Cabin John Bridge

Client

Department of Army Corps Of Engineers

Location

Washington, D.C.

Key Challenges & Project Details

  • The Cabin John Bridge (Union Arch Bridge), completed in 1864, is designated as a Historic National Civil Engineering Landmark by the ASCE, and is listed in National Register of Historic Places
  • Until 1903, it was the longest, single span, masonry arch in the world
  • The Cabin John Bridge, by original design not a bridge at all, carries an 8’ diameter aqueduct over Cabin John Creek and Cabin John Parkway, as well as roadway
  • Still used today to convey drinking water from Great Falls, Maryland, over Cabin John Creek and Cabin John Parkway, to Washington, DC.
  • All work conducted under the intense scrutiny of local residents, the local historical society and the US Army Corps of Engineers
  • Contract involved replacement of the bridge deck and large-cut stone parapet elements
  • The aqueduct, the main water supply for Washington, DC, had to remain operational during construction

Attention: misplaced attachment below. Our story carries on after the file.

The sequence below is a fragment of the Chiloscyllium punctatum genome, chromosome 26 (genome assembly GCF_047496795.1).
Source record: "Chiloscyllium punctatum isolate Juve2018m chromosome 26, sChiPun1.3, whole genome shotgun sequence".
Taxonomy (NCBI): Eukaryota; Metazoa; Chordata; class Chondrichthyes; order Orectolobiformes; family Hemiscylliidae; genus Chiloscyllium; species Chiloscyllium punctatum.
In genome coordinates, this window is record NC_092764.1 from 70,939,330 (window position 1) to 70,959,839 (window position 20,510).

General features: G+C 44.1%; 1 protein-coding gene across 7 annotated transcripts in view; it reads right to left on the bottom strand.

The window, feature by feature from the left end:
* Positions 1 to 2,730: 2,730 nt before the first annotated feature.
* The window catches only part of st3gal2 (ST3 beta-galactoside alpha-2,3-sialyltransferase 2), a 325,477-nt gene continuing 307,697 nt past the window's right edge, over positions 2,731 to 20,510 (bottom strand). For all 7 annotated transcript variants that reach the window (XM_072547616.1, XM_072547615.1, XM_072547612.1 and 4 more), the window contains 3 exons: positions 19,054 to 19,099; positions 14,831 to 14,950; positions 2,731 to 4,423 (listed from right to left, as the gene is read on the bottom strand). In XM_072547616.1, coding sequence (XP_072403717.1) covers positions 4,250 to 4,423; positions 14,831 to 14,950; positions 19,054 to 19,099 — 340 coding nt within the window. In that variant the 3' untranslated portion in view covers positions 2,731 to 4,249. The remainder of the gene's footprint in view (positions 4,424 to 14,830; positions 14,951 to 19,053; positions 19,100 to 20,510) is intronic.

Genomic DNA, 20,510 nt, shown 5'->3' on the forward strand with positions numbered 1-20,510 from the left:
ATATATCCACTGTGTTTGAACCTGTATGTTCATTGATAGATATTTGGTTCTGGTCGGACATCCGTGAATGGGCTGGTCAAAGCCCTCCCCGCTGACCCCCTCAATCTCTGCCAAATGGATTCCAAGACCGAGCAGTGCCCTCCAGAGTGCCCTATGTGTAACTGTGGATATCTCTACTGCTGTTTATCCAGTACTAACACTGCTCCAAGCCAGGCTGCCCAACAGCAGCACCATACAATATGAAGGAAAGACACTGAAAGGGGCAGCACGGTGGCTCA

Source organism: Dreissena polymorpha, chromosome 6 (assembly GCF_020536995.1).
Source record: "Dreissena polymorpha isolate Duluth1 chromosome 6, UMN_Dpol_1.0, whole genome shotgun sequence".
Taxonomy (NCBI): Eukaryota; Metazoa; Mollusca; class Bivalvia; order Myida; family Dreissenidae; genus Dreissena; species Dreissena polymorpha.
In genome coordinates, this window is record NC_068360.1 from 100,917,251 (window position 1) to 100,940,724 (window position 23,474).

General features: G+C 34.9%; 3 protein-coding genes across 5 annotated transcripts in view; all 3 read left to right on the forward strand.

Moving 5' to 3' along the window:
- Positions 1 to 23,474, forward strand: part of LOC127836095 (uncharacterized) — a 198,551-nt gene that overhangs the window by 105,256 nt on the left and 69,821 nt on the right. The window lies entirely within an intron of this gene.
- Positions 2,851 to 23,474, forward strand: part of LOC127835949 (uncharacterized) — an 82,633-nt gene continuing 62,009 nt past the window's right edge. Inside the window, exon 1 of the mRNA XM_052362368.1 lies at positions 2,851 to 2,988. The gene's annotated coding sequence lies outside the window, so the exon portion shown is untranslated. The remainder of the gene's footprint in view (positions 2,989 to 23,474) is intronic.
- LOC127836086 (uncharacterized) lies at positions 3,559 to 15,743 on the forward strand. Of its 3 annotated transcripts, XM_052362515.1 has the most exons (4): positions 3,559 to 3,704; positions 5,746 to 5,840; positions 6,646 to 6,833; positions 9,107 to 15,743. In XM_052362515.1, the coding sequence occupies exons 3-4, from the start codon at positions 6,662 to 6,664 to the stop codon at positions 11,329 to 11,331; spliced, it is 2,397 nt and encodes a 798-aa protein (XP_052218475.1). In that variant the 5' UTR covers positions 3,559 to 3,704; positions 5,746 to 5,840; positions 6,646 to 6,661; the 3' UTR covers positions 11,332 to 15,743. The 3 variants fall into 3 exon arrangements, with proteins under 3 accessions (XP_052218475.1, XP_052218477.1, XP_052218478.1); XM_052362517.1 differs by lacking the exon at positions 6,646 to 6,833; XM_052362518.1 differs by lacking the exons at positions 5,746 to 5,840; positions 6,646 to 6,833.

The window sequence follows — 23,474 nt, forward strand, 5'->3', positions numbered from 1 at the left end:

• Bridge access was extremely limited due to the road’s 15-ton maximum weight capacity
  • Demolition work took place from 9pm – 5am to minimize hazards to motorists on roadway below bridge
  • Bridge work was elevated 100’ over Cabin John Parkway and included specialty items such as an in-house designed swing scaffolding system, cast-in-place concrete, stone masonry, and architectural ornamental detailing iron
  • The project required complete closure of a major artery between Bethesda, MD, and Georgetown, in Washington, D.C., dictating a tight rebuild schedule
  • Corman completed the project 5 days ahead of schedule in only 101 days